A few football chrysanthemums in the vegetable garden.

This is the time of year when preparations begin for next year, and although a harsh, early freeze put an end to much of the garden’s chrysanthemum show I’m still excited about these newest additions and am already looking forward to next season.  According to the grower’s website some of these will put out 5+ inch blooms if properly cared for and disbudded, and even though this also means staking I might just give it a try next year.  A couple potfuls of big football mums might be just the thing our front porch needs 🙂

Will work for mulch

Back in the day when I was younger and fresher I used to do yard cleanups and odd jobs on the side for a little extra spending money.  It doesn’t make much sense, but I still hold on to a job or two,  ask myself why, and then drag myself out on a damp morning for a day of hard labor.  Long hours working in someone else’s garden gives you plenty of time to think, and the conclusion I’ve come to is that I do it for the mulch.  I don’t get nearly enough chopped leaves around here and my thin topsoil greedily eats up every leaf I dump on or turn into it.

garden put to bed for the winter

Colchicum and vegetable beds tucked in nicely under a layer of whatever the mower sucked up off the lawn. Pity the poor seed grown chrysanthemum which spent all summer waiting to be transplanted out of its tiny pot. Amazing it lived, let alone bloomed.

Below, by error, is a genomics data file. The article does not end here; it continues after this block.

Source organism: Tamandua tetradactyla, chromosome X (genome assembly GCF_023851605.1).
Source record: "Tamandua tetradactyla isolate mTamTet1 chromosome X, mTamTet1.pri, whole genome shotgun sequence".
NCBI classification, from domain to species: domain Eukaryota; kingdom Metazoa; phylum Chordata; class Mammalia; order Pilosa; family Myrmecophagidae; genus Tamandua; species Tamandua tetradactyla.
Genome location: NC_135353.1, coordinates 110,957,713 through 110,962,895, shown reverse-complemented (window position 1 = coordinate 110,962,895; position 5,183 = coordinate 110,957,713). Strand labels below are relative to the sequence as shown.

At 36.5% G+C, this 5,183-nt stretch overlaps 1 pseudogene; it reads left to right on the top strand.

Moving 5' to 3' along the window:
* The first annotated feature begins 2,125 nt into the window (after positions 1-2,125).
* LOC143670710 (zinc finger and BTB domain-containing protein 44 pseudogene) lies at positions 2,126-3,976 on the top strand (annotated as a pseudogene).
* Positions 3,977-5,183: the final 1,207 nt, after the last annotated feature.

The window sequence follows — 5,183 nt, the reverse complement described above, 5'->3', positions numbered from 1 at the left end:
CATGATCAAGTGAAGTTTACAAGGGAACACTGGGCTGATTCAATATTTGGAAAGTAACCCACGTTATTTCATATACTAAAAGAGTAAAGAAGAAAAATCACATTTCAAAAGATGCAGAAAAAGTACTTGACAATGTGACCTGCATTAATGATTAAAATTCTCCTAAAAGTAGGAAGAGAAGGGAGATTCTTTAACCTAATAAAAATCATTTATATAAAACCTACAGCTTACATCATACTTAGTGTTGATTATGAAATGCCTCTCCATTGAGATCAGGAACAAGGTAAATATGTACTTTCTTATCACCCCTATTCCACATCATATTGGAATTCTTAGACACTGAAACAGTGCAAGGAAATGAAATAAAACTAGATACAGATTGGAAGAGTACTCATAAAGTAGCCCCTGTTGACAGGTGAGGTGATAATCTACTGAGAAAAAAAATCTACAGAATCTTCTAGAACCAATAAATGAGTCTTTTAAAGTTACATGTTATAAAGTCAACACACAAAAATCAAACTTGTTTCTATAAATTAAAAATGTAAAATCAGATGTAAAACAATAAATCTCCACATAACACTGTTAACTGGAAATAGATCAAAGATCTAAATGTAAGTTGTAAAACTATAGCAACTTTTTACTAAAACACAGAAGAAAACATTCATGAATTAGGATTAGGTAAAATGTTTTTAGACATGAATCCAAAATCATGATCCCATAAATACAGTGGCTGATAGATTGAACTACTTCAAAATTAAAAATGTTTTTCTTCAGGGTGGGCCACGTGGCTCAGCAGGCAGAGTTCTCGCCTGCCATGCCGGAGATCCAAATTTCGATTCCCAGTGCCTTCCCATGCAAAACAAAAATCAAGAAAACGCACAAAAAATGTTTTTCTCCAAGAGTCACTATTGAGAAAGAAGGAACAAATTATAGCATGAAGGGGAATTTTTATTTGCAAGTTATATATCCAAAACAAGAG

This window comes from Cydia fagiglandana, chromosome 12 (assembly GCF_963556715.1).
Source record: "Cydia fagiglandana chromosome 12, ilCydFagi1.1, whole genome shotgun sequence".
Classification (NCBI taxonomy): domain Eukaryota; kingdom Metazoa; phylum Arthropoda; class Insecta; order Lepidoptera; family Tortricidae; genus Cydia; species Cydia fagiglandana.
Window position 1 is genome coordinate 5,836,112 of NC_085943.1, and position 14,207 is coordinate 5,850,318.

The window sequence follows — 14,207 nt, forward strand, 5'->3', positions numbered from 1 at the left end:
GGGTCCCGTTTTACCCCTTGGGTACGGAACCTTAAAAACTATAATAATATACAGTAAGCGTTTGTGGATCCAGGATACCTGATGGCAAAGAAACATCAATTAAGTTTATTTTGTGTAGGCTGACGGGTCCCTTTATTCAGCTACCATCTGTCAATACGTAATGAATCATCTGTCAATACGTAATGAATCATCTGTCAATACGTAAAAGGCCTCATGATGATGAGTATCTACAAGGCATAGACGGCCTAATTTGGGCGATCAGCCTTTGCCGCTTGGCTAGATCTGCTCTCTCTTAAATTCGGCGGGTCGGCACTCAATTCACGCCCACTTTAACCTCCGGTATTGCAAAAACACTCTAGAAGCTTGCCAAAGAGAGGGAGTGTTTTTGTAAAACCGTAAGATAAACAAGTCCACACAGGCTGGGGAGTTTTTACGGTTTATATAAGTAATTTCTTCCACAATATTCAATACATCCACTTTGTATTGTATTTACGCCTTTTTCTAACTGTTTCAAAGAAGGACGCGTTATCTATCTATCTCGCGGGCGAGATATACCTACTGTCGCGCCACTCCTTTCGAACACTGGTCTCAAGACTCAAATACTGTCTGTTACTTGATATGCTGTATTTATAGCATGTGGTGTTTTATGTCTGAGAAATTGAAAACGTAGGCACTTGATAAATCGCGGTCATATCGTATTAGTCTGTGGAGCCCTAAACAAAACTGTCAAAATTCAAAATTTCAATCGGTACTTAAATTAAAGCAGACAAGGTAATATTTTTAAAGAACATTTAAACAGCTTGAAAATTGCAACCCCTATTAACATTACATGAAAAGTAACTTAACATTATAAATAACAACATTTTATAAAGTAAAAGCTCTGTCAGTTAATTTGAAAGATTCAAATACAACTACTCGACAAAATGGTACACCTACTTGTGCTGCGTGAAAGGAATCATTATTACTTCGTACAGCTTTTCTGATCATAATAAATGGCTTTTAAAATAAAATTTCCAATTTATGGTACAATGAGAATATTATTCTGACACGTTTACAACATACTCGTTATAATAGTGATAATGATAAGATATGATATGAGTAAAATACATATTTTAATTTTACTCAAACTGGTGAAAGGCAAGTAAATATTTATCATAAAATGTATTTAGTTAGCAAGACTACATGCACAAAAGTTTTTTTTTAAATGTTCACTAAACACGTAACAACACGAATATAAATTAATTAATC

I do the cleanup and take home a couple bags of weeds for compost and chopped leaves for mulch.  It’s not easy coming to terms with the idea I’m a mulch whore but when I’m home and showered and looking at my haul I feel a little less cheap.

chopped leaves lawnmower

A bonanza of chopped leaves for the garden. If I had more I’d start a leaf mould pile, instead I use them all up as garden mulch.

I snuck into my brother in law’s yard last weekend and mowed up his back yard.  It was only fair since most of his leaves are off the trees which suck the life out of the North side of my yard.  I don’t think he even noticed, and the daffodil beds thank him.  My fingers are also crossed for the neighbor across the street and the chance that he dumps his mower bags out in the woods rather than into unmarked trash bags.  That would be quite the haul 🙂

dahlia tanjoh

The last of the dahlias still dodging winter. The plants look more than ready to give up but the blooms are still coming.